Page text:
Technical Seminar: Advanced terahertz device and system based on resonant tunneling diode and photonic crystal

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Terahertz (THz) waves, which represent the frequency region between radio and light waves from 0.1 THz to 10 THz, have attracted considerable attention in the interdisciplinary field of electronics and photonics. Their unique potential applications, such as in ultra-broadband wireless communication, spectroscopic sensing, and non-destructive imaging, are now being developed. However, most existing THz application systems are composed of bulky, discrete and large-power-consumption elements based on photoelectric conversion, hollow waveguides and/or optical components. For the key device in an integrated THz system, we focus on resonant tunneling diodes (RTDs) with semiconductor quantum structures as compact and energy-efficient THz source and detector. The RTD oscillator can generate directly coherent THz waves at room temperature, and an oscillation frequency of approximately 2 THz has been reported. Highly sensitive RTD detectors have been realized by exploiting the strong nonlinear current-voltage characteristics of RTDs. In addition, the integrated platform to manipulate the THz waves in a thin, planar, self-supporting and low-loss structure is indispensable toward the practical use of THz waves in various fields. We focus on a silicon photonic-crystal slab, which enables low-loss confinement of THz waves using periodic dielectric microstructures by photonic bandgap and total internal reflection. An extremely low-loss (< 0.1 dB/cm) THz waveguide, a high-Q (> 10,000) cavity, a compact diplexer, and all-dielectric antenna have been developed. In this seminar, the author will present the recent progress of THz devices and systems based on photonic crystals, RTDs and their integration, which enable compact, low-power consumption, and integrated systems.



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  • School of Electrical Engineering and Telecommunication
  • Kensington, New South Wales
  • Australia 2052
  • Building: EE&T Building (G17)
  • Room Number: Room 102
  • Click here for Map
  • Co-sponsored by School of Electrical Engineering and Telecommunication, UNSW


  Speakers

Masayuki Fujita of Osaka University

Topic:

Advanced terahertz device and system based on resonant tunneling diode and photonic crystal

Terahertz (THz) waves, which represent the frequency region between radio and light waves from 0.1 THz to 10 THz, have attracted considerable attention in the interdisciplinary field of electronics and photonics. Their unique potential applications, such as in ultra-broadband wireless communication, spectroscopic sensing, and non-destructive imaging, are now being developed. However, most existing THz application systems are composed of bulky, discrete and large-power-consumption elements based on photoelectric conversion, hollow waveguides and/or optical components. For the key device in an integrated THz system, we focus on resonant tunneling diodes (RTDs) with semiconductor quantum structures as compact and energy-efficient THz source and detector. The RTD oscillator can generate directly coherent THz waves at room temperature, and an oscillation frequency of approximately 2 THz has been reported. Highly sensitive RTD detectors have been realized by exploiting the strong nonlinear current-voltage characteristics of RTDs. In addition, the integrated platform to manipulate the THz waves in a thin, planar, self-supporting and low-loss structure is indispensable toward the practical use of THz waves in various fields. We focus on a silicon photonic-crystal slab, which enables low-loss confinement of THz waves using periodic dielectric microstructures by photonic bandgap and total internal reflection. An extremely low-loss (< 0.1 dB/cm) THz waveguide, a high-Q (> 10,000) cavity, a compact diplexer, and all-dielectric antenna have been developed. In this seminar, the author will present the recent progress of THz devices and systems based on photonic crystals, RTDs and their integration, which enable compact, low-power consumption, and integrated systems.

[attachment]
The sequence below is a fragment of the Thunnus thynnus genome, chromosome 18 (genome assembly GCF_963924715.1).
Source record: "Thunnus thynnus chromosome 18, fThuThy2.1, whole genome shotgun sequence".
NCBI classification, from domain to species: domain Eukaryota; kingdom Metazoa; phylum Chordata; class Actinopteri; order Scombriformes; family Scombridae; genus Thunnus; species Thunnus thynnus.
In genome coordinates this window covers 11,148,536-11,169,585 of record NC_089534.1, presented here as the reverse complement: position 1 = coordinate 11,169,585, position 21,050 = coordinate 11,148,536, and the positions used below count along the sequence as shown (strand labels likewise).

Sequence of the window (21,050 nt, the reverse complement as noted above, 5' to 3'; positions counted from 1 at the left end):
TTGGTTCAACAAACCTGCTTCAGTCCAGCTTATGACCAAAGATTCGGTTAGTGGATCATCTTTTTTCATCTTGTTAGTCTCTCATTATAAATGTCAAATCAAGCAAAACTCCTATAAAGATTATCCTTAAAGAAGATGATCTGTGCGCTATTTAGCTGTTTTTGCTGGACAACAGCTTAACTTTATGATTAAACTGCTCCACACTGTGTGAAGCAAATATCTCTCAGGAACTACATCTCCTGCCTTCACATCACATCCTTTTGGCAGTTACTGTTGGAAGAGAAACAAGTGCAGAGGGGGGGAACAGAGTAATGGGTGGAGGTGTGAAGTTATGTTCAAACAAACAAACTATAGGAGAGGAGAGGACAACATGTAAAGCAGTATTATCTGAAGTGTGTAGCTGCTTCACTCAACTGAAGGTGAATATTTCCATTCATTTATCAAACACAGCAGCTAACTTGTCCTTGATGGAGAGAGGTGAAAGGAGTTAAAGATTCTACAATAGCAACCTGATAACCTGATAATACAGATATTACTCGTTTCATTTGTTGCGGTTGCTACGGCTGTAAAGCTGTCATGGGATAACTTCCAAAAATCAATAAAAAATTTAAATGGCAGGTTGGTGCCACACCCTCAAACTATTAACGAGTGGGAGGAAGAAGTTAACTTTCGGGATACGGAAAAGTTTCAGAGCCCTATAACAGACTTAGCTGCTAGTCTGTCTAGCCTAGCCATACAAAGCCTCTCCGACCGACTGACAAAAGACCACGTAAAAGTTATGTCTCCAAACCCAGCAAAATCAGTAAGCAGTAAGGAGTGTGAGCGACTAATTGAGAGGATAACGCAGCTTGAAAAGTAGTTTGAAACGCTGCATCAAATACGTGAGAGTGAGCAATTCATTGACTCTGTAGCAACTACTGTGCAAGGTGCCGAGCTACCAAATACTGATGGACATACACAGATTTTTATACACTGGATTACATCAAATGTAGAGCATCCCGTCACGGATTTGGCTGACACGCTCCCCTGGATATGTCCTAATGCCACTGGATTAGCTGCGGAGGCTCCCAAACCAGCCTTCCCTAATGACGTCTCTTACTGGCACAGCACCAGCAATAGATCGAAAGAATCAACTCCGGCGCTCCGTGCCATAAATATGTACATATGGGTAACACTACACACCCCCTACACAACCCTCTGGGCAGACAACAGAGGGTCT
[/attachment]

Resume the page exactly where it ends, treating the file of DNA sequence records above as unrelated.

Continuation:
Biography:

Masayuki Fujita is an associate professor at the Graduate School of Engineering Science, Osaka University, Japan. He received his Ph.D. degree from Yokohama National University on ultrasmall and ultralow threshold microdisk lasers. Subsequently, he joined the Department of Electronic Science and Engineering at Kyoto University and initiated research on photonic crystals, including spontaneous emission control in photonic crystals and efficient light-emitting diodes and silicon emitters. Next, he moved to Osaka University and was appointed the research director of the strategic basic research program CREST, “Development of terahertz integrated technology platform through fusion of resonant tunneling diodes and photonic crystals” of the Japan Science and Technology Agency. His research interests include terahertz materials, devices and systems, and photonic nano- and micro-structures.

Email:

Address:Graduate School of Engineering Science, Osaka University, Osaka, Japan





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